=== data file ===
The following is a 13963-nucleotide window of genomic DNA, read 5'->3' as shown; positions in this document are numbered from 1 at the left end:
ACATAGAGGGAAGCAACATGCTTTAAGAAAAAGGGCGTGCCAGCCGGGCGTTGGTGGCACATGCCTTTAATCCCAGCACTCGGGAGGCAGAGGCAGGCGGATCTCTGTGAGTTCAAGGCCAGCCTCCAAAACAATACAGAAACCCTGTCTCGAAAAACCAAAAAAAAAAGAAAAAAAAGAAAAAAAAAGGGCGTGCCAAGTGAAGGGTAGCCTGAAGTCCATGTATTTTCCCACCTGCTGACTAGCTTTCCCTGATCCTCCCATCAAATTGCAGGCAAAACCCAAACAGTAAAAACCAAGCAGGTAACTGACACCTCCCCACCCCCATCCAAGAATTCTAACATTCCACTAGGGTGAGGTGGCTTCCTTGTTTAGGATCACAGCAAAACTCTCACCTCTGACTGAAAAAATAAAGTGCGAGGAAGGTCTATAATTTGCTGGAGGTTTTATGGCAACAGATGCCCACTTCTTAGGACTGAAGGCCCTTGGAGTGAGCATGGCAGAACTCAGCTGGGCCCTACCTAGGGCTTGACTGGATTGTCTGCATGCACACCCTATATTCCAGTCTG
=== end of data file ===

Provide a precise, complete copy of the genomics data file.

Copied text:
The following is a 13963-nucleotide window of genomic DNA, read 5'->3' as shown; positions in this document are numbered from 1 at the left end:
ACATAGAGGGAAGCAACATGCTTTAAGAAAAAGGGCGTGCCAGCCGGGCGTTGGTGGCACATGCCTTTAATCCCAGCACTCGGGAGGCAGAGGCAGGCGGATCTCTGTGAGTTCAAGGCCAGCCTCCAAAACAATACAGAAACCCTGTCTCGAAAAACCAAAAAAAAAAGAAAAAAAAGAAAAAAAAAGGGCGTGCCAAGTGAAGGGTAGCCTGAAGTCCATGTATTTTCCCACCTGCTGACTAGCTTTCCCTGATCCTCCCATCAAATTGCAGGCAAAACCCAAACAGTAAAAACCAAGCAGGTAACTGACACCTCCCCACCCCCATCCAAGAATTCTAACATTCCACTAGGGTGAGGTGGCTTCCTTGTTTAGGATCACAGCAAAACTCTCACCTCTGACTGAAAAAATAAAGTGCGAGGAAGGTCTATAATTTGCTGGAGGTTTTATGGCAACAGATGCCCACTTCTTAGGACTGAAGGCCCTTGGAGTGAGCATGGCAGAACTCAGCTGGGCCCTACCTAGGGCTTGACTGGATTGTCTGCATGCACACCCTATATTCCAGTCTG